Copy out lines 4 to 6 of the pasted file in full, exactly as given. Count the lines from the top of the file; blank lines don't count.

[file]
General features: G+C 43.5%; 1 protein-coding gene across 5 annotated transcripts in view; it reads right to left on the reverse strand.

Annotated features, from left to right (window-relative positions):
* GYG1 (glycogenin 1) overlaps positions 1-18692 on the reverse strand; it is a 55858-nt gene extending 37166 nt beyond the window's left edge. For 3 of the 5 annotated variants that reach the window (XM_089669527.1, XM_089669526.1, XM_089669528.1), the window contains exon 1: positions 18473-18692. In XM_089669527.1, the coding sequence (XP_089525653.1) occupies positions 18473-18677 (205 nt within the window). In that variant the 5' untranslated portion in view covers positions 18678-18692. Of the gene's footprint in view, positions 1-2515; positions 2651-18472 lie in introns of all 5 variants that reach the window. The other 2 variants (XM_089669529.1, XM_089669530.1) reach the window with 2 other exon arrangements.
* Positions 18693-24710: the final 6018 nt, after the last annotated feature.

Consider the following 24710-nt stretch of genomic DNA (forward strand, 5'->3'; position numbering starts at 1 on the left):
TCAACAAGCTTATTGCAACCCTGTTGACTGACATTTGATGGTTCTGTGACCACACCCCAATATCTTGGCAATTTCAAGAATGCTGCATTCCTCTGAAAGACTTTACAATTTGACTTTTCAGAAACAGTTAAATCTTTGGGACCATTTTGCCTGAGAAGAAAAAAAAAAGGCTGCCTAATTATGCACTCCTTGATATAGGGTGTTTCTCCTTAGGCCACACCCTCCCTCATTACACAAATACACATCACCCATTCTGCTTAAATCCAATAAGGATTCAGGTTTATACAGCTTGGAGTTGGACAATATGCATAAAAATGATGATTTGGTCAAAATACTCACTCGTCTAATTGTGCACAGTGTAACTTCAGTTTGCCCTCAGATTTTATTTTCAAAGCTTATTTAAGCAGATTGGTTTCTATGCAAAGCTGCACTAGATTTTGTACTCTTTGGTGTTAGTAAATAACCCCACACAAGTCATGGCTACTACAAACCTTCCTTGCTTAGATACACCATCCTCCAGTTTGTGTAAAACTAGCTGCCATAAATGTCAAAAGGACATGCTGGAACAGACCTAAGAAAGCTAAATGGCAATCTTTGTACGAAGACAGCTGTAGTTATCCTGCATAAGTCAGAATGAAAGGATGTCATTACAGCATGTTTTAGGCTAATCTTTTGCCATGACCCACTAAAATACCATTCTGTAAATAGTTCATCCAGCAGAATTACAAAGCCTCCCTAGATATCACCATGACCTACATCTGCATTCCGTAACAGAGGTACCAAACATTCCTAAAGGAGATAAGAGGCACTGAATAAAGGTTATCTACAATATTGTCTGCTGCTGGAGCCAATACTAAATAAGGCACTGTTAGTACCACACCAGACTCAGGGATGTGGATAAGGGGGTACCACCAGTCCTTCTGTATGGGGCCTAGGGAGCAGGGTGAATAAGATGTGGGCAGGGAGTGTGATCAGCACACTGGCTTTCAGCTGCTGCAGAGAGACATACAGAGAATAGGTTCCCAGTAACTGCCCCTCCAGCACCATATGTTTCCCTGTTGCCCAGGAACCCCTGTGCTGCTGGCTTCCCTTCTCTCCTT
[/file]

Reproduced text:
* Positions 18693-24710: the final 6018 nt, after the last annotated feature.

Consider the following 24710-nt stretch of genomic DNA (forward strand, 5'->3'; position numbering starts at 1 on the left):
TCAACAAGCTTATTGCAACCCTGTTGACTGACATTTGATGGTTCTGTGACCACACCCCAATATCTTGGCAATTTCAAGAATGCTGCATTCCTCTGAAAGACTTTACAATTTGACTTTTCAGAAACAGTTAAATCTTTGGGACCATTTTGCCTGAGAAGAAAAAAAAAAGGCTGCCTAATTATGCACTCCTTGATATAGGGTGTTTCTCCTTAGGCCACACCCTCCCTCATTACACAAATACACATCACCCATTCTGCTTAAATCCAATAAGGATTCAGGTTTATACAGCTTGGAGTTGGACAATATGCATAAAAATGATGATTTGGTCAAAATACTCACTCGTCTAATTGTGCACAGTGTAACTTCAGTTTGCCCTCAGATTTTATTTTCAAAGCTTATTTAAGCAGATTGGTTTCTATGCAAAGCTGCACTAGATTTTGTACTCTTTGGTGTTAGTAAATAACCCCACACAAGTCATGGCTACTACAAACCTTCCTTGCTTAGATACACCATCCTCCAGTTTGTGTAAAACTAGCTGCCATAAATGTCAAAAGGACATGCTGGAACAGACCTAAGAAAGCTAAATGGCAATCTTTGTACGAAGACAGCTGTAGTTATCCTGCATAAGTCAGAATGAAAGGATGTCATTACAGCATGTTTTAGGCTAATCTTTTGCCATGACCCACTAAAATACCATTCTGTAAATAGTTCATCCAGCAGAATTACAAAGCCTCCCTAGATATCACCATGACCTACATCTGCATTCCGTAACAGAGGTACCAAACATTCCTAAAGGAGATAAGAGGCACTGAATAAAGGTTATCTACAATATTGTCTGCTGCTGGAGCCAATACTAAATAAGGCACTGTTAGTACCACACCAGACTCAGGGATGTGGATAAGGGGGTACCACCAGTCCTTCTGTATGGGGCCTAGGGAGCAGGGTGAATAAGATGTGGGCAGGGAGTGTGATCAGCACACTGGCTTTCAGCTGCTGCAGAGAGACATACAGAGAATAGGTTCCCAGTAACTGCCCCTCCAGCACCATATGTTTCCCTGTTGCCCAGGAACCCCTGTGCTGCTGGCTTCCCTTCTCTCCTT